Archives For Mike Bonem

BasketballThis is the third of several blogs inspired by NCAA basketball’s “March Madness” championship tournament.

As described in my previous blog, a few basketball players will become instant heroes when they hit a winning shot during March madness. But for every one person who makes the highlight reel, there will be several who walk off the court with their heads hung in despair. They’re the ones who miss a key free throw or make a bad pass or just have a bad game. And because of that, they feel that the team’s loss rests on their shoulders.

One of the oft repeated sayings during March madness is “win or go home.” It refers to the reality that this is a single elimination tournament. When a team loses, they’re eliminated from the tournament and their season is over. For most of the seniors on the team, it will be the end of their basketball careers.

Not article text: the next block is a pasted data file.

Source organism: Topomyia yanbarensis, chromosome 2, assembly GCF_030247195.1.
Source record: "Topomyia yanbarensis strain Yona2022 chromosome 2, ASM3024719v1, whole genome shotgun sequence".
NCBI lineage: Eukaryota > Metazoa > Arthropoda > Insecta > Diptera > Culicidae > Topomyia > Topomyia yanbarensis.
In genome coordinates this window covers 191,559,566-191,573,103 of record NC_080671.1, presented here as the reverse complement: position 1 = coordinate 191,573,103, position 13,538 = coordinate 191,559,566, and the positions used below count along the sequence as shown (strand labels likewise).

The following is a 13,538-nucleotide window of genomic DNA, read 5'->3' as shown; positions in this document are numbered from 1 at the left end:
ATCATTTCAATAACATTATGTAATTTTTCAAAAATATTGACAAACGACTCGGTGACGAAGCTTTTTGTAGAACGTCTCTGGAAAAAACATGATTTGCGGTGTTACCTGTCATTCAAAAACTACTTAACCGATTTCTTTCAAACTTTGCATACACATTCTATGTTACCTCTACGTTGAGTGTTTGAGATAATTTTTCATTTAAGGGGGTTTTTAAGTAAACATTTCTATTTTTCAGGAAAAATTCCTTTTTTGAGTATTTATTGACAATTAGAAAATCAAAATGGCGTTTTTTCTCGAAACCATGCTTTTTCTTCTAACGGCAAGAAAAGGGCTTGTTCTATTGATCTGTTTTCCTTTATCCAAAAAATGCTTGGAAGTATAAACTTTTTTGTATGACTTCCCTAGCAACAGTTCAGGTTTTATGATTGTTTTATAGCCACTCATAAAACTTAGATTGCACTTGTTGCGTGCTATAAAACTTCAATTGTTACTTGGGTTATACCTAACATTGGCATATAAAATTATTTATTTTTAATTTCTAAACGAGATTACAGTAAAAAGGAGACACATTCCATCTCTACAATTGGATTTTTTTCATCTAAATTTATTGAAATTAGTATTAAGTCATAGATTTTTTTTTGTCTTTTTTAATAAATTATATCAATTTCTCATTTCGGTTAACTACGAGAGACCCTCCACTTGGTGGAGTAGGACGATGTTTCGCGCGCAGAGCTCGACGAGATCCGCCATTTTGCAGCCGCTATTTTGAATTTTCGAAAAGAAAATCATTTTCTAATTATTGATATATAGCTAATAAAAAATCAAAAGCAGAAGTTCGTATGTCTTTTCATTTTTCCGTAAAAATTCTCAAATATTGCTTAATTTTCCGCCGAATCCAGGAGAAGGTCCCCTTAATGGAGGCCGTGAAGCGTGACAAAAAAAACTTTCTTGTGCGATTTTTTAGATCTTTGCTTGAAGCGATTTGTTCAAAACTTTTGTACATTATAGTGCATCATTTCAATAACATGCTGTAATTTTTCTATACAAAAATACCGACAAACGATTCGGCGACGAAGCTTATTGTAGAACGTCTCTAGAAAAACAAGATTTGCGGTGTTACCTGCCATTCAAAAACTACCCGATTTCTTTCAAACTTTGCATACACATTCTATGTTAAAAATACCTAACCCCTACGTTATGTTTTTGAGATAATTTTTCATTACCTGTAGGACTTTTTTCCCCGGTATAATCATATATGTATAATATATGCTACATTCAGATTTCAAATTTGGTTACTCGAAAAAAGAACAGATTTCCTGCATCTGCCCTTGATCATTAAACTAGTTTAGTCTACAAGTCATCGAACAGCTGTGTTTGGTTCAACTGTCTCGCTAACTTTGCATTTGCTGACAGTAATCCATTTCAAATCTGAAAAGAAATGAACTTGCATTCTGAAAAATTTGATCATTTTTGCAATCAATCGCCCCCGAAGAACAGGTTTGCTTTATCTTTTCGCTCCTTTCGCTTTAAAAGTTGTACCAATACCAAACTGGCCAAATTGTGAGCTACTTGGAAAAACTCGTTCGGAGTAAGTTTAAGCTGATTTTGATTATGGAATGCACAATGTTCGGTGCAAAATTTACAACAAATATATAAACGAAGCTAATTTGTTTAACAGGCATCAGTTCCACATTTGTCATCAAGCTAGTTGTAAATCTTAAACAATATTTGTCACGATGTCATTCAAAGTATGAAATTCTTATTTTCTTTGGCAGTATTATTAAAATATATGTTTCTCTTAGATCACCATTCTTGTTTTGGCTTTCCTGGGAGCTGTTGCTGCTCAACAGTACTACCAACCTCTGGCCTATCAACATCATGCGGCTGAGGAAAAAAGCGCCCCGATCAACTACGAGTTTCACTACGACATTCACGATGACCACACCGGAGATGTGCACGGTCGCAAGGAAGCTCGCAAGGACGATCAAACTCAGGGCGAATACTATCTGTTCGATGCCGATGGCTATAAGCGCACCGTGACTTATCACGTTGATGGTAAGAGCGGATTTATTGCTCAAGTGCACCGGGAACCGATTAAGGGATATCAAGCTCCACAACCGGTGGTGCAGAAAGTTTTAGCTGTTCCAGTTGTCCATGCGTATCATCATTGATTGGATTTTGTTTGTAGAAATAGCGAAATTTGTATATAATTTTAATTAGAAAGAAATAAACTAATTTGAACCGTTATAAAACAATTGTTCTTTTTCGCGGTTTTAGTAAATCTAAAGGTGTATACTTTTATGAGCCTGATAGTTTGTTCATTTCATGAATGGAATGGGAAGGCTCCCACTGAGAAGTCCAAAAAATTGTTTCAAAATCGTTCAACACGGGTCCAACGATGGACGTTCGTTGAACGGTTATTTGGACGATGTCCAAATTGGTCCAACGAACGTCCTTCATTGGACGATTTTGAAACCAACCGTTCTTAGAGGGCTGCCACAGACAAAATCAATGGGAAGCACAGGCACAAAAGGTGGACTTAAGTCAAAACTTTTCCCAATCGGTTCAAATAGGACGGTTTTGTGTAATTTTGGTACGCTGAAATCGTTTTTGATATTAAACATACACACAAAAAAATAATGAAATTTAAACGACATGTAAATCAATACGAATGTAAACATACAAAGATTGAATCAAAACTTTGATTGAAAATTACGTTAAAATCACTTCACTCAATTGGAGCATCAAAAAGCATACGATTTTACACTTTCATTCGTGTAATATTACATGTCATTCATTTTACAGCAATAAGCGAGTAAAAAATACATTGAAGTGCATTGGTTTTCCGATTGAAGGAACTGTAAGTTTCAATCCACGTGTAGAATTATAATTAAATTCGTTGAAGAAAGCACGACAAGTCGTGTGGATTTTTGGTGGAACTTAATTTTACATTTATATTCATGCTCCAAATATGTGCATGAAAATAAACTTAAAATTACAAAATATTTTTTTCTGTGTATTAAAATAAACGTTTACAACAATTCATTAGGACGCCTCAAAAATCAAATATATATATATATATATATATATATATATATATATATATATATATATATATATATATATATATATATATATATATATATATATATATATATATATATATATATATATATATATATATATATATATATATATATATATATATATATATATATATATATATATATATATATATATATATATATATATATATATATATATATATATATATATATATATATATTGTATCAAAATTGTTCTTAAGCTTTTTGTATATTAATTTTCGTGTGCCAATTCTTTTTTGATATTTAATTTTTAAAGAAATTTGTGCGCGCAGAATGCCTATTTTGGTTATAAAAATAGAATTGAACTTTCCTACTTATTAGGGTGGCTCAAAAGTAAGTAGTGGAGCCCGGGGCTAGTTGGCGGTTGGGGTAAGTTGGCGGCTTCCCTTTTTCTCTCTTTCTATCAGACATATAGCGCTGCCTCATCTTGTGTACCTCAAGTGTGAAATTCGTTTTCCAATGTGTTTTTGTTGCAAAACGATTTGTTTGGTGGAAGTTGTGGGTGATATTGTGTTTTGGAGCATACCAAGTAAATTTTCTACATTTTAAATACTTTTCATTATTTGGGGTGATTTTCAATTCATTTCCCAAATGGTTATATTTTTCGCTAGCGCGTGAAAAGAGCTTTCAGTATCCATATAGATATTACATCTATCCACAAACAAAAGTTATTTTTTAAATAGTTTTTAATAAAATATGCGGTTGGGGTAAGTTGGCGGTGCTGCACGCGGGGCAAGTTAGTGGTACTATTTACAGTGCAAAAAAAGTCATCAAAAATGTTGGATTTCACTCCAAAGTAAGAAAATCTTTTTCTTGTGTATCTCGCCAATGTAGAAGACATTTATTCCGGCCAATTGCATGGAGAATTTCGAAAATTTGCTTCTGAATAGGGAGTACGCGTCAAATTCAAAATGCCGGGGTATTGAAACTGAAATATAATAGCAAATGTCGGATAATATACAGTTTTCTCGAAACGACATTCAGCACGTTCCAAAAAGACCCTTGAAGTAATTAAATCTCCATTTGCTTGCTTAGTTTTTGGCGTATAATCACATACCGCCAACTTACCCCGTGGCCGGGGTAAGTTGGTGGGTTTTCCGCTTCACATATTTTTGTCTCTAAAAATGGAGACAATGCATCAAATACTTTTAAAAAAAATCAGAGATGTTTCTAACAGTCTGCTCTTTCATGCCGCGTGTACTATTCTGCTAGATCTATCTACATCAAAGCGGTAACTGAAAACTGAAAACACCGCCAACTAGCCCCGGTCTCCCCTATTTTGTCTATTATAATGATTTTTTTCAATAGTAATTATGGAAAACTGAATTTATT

As a leader, how do you respond to “losing a game”? When you put your energy into a major initiative and it doesn’t go well, how do you feel? When you push for an important decision and…

Continue Reading

SwitchOne of the books that has been on my reading list for two years is Chip and Dan Heath’s Switch: How to Change Things When Change Is Hard. I read it over the Christmas break, and wish I hadn’t waited so long. It’s one of the best books on change that I have ever read.

The Heath brothers draw from an extensive set of research studies, mostly in the field of psychology, to explain why people act in certain ways when confronted with the need to change. This sounds very dry, but the genius of Switch is that the Heaths have created a simple and memorable framework that is easy to read and captivating. They deal with both the emotional and logical issues that can cripple change efforts both at the personal or organizational levels.

One thing that makes Switch so captivating is the stories of change. As I’m writing this review, I’m remembering that the size of the bucket doesn’t affect the amount of popcorn eaten by a movie-goer and the implications this has for change efforts. I’m thinking about a community revitalization effort in rural North Dakota that was started by teens, a…

Continue Reading